- Compare Differences in HRQOL Scores Between Outpatient Versus Inpatient Management [ Time Frame: PedsQL assessments were administered at two points - at the start of the study-contributed chemotherapy course prior to the patient becoming neutropenic (baseline) and again within the period between neutropenia resolution (follow-up); follow-up reported. ]1 Course of Chemotherapy (Approximately 30-40 days). The primary outcome of interest was patient health-related quality of life (HRQOL) measured using the acute PedsQL™ 4.0 Generic Core Scales.31 These scales use a 7-day time frame. The multidimensional assessment includes items in four domains: physical functioning, emotional functioning, social functioning, and school functioning. Respondents document responses to each question using a 5-point Likert scale anchored by never a problem (0) to almost always a problem (4). PedsQL™ items were reverse scored and linearly transformed to a scale of 0 to 100 such that higher scores reflect better HRQOL.
- Responses From Structured Patient-centered Outcome Surveys [ Time Frame: 1 Course of Chemotherapy (Approximately 30-40 days) ]Information from semi-structured patient outcome surveys completed by patients and caregivers will be collected to evaluate the relationship between neutropenia management strategy (inpatient versus outpatient) and outcomes reported by patients and caregivers.
Choosing to participate in a study is an important personal decision. Talk with your doctor and family members or friends about deciding to join a study. To learn more about this study, you or your doctor may contact the study research staff using the contacts provided below. For general information, Learn About Clinical Studies.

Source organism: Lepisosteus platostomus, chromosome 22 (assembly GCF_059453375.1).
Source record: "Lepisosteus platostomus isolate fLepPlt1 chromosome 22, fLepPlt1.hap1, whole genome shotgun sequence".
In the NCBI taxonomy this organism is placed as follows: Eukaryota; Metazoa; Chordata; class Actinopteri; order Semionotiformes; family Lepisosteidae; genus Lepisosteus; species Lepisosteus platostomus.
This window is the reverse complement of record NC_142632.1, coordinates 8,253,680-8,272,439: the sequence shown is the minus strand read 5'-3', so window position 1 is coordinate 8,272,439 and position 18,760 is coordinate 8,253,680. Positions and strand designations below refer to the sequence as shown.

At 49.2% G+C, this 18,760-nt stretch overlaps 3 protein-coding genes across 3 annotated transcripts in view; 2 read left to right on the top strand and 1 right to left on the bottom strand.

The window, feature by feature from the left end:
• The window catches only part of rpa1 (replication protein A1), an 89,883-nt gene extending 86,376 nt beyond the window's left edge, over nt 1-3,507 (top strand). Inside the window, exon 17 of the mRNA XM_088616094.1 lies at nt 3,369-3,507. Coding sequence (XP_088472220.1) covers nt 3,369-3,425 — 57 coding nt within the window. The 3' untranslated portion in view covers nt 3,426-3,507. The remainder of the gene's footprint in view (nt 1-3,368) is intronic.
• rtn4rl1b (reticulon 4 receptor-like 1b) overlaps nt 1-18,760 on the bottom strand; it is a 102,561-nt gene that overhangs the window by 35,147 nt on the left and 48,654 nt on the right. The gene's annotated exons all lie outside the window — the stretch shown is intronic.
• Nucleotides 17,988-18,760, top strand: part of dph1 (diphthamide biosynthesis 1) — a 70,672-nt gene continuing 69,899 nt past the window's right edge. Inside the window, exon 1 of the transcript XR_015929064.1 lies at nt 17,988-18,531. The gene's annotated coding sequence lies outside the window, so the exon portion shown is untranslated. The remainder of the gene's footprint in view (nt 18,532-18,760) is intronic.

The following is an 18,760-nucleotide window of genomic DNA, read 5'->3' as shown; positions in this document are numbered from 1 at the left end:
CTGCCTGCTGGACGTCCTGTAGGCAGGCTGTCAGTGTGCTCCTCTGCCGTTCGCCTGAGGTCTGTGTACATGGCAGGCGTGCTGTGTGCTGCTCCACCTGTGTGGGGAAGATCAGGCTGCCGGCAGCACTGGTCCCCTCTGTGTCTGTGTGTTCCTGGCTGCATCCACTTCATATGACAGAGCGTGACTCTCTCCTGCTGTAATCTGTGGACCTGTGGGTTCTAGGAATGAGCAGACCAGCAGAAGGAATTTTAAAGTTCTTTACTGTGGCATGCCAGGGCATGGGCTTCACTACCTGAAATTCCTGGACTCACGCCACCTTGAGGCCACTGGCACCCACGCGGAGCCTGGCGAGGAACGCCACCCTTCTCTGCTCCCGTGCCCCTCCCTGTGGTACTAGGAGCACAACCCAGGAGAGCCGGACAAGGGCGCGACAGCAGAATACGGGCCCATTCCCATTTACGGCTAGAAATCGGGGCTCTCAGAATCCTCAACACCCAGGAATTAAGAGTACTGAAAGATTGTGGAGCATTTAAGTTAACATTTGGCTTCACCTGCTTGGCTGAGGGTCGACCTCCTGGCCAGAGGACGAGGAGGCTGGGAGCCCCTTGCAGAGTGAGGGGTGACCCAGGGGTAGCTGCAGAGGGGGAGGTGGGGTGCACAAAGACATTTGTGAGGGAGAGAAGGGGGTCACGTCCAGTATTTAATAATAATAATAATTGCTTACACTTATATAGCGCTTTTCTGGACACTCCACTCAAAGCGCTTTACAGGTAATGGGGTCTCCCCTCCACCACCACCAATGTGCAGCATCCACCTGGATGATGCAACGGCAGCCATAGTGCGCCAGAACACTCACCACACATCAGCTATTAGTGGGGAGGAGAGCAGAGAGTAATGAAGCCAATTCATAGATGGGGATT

|Ages Eligible for Study:||Child, Adult, Older Adult|
|Sexes Eligible for Study:||All|
|Accepts Healthy Volunteers:||Yes|
|Sampling Method:||Non-Probability Sample|
The study population will include all AML patients who are receiving a planned chemotherapy course at any of the fifteen pediatric institutions across the US between June 1, 2016 and December 31, 2019. Patients discharged within 3 days after chemotherapy completion will be categorized as 'early discharge' to outpatient management during neutropenia. Patients remaining in the hospital more than 3 days after chemotherapy completion will be categorized as inpatient management.
Caregivers of these patients will also be included.
Participants will be enrolled as patient-caregiver dyads. The patient must be:
- Less than 19 years of age at diagnosis.
- Patient is English or Spanish literate.